Etisalat-Warid Deal Raises Socio-Economic and National Concerns


Possible Etisalat-Warid deal – which is nearing its announcement – has raised various national concerns, while government authorities have already started to evaluate the socio-economic impacts of the outcome.

Federal government has speeded-up its homework to look at options for halting the deal to get maximum payout out of outstanding $800 million from Etisalat that it owes against 26 percent stakes purchase in PTCL back in 2005.

Besides government, Competition Commission of Pakistan and Security and Exchange Commission of Pakistan is also actively monitoring the situation.

CCP is considering to question both the parties, if deal goes through, about possible monopolization of cellular and data services. Apparently, cross-subsidiary cartelization is possible especially when PTCL has over 2 million broadband subscribers, 3.5 million landline customers and Ufone-Warid will have over 35 million cellular subscribers.

As mentioned above, deal may also face hurdles during the second phase of evaluation by CCP because of Etisalat defaulting on payment to Government of Pakistan.

It merits mentioning here that anyone from public can get to Competition Commission of Pakistan with their concerns over the deal.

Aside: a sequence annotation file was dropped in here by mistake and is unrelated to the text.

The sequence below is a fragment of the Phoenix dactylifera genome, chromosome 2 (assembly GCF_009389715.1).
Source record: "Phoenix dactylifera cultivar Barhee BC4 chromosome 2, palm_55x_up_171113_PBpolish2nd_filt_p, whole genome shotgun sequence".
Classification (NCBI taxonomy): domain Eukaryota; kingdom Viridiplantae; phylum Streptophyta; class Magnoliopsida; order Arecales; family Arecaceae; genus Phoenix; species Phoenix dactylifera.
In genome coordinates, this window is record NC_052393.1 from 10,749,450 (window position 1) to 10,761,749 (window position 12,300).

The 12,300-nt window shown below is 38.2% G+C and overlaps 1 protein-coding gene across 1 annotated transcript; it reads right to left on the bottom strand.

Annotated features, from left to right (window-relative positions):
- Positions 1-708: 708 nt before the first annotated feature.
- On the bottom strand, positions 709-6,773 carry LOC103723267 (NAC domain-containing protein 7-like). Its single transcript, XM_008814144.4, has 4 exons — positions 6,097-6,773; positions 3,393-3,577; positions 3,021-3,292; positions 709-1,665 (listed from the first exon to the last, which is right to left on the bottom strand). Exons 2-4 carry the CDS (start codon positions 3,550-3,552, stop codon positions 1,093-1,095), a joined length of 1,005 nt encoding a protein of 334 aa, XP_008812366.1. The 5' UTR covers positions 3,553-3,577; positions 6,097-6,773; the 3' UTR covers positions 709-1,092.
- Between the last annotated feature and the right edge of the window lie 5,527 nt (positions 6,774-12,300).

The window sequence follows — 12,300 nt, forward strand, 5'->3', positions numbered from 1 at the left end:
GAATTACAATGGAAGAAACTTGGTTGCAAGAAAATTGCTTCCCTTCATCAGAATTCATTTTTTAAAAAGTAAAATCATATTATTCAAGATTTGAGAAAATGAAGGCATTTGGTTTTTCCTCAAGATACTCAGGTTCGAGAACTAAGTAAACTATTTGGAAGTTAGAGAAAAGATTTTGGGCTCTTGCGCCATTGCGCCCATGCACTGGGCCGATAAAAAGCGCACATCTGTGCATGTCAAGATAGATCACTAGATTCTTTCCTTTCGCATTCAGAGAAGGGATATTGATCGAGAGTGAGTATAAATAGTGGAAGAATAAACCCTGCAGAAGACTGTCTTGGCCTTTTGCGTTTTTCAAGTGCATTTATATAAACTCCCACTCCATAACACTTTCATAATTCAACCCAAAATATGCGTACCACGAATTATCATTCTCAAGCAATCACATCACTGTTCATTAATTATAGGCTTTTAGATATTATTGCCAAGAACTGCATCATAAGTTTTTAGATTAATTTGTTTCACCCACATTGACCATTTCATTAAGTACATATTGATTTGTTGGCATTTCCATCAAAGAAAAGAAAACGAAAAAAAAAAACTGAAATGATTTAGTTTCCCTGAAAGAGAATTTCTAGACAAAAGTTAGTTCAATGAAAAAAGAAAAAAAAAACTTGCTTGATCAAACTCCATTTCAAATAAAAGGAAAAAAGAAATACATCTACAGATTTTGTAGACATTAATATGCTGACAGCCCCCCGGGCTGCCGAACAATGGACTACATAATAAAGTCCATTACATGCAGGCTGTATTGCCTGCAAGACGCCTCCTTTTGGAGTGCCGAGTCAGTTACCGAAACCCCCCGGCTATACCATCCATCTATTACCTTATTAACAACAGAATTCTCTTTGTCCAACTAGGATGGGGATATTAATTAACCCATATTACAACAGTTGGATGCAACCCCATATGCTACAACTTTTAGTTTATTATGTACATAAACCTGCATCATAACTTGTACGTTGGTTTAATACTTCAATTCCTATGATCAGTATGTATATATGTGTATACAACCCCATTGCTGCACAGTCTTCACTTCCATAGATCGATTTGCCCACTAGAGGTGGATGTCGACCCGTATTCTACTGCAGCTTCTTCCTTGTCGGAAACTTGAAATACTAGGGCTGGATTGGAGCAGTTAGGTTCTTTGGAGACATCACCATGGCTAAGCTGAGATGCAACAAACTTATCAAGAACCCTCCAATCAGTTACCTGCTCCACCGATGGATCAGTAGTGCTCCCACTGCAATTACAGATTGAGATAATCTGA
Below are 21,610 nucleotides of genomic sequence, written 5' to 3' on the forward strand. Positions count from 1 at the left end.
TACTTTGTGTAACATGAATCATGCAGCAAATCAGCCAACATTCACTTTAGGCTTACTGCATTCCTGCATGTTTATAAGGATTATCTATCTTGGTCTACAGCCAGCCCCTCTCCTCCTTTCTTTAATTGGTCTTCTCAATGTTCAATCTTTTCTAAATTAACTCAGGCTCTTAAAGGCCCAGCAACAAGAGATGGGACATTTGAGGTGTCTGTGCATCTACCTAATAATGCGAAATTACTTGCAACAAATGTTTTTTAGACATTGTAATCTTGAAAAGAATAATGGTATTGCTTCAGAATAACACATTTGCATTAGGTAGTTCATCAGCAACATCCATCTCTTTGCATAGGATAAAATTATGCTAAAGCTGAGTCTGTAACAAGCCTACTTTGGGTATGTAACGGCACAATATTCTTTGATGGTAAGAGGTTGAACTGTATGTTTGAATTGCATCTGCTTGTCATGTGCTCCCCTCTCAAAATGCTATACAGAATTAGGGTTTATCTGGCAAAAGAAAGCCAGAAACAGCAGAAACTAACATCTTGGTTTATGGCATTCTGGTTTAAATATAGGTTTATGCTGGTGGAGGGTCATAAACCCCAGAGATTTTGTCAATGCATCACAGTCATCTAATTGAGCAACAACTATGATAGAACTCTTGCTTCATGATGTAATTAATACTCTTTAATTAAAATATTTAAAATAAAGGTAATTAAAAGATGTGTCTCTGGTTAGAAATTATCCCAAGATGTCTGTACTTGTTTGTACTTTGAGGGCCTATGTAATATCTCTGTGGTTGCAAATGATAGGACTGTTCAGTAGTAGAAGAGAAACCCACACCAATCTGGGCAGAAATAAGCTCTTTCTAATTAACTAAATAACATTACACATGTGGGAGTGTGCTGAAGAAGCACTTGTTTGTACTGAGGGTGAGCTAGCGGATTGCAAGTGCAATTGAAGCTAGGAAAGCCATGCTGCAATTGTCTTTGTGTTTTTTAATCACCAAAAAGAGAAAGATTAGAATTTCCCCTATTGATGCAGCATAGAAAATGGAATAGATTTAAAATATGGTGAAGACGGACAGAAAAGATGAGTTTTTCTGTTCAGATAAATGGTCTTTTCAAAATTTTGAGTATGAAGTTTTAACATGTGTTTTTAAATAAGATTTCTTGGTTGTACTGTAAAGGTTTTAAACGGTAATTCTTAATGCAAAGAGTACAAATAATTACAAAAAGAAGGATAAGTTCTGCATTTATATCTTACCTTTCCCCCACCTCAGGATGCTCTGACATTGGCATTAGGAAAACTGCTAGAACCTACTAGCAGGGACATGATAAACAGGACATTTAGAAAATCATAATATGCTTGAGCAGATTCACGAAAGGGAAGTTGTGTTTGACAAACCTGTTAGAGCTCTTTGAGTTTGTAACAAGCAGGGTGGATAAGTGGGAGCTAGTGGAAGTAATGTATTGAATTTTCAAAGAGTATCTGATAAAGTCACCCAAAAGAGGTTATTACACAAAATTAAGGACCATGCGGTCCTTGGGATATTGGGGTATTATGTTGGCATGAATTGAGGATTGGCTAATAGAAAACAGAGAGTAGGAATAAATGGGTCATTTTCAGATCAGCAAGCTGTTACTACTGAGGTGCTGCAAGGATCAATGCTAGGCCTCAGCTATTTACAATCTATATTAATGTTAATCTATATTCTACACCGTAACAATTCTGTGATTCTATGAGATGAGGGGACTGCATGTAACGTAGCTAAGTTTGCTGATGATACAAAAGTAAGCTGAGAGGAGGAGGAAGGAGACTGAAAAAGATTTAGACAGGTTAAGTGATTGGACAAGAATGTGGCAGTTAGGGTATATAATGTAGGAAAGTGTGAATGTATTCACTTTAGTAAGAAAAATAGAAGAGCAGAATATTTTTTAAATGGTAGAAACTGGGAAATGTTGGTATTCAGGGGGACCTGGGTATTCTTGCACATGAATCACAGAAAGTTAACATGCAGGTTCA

SECP is more concerned about Warid’s liabilities. While they will be taken care of by Etisalat – if acquired – SECP understands that Etisalat’s reputation, given the track records, for clearing liabilities isn’t very impressive.

Experts say that the deal, if goes successful, may not turn out well for Pakistan’s economy in the long run. For example, down the line, both Ufone and Warid will have to merge their operations resulting into fewer work-force requirements and hence the layoffs.

Not only that the merged company will get rid of extra resources but will also free-up a telecom license that pays Government around $294 million in fee every 15 years or $20 million a year.

Moreover, if bought, Warid will no longer require 3G license which it must get otherwise — not initially maybe but certainly in 2-3 years from now — for which they will have to meet the price of successful bidding value.

While understanding the fact that government will have to safeguard the investors’ interest, Dhabi Group in this case, it can not give a green signal to a transaction that may cause huge social impacts.

Only time will tell government’s position on the matter, for which – according to sources – we won’t have to wait for long now.

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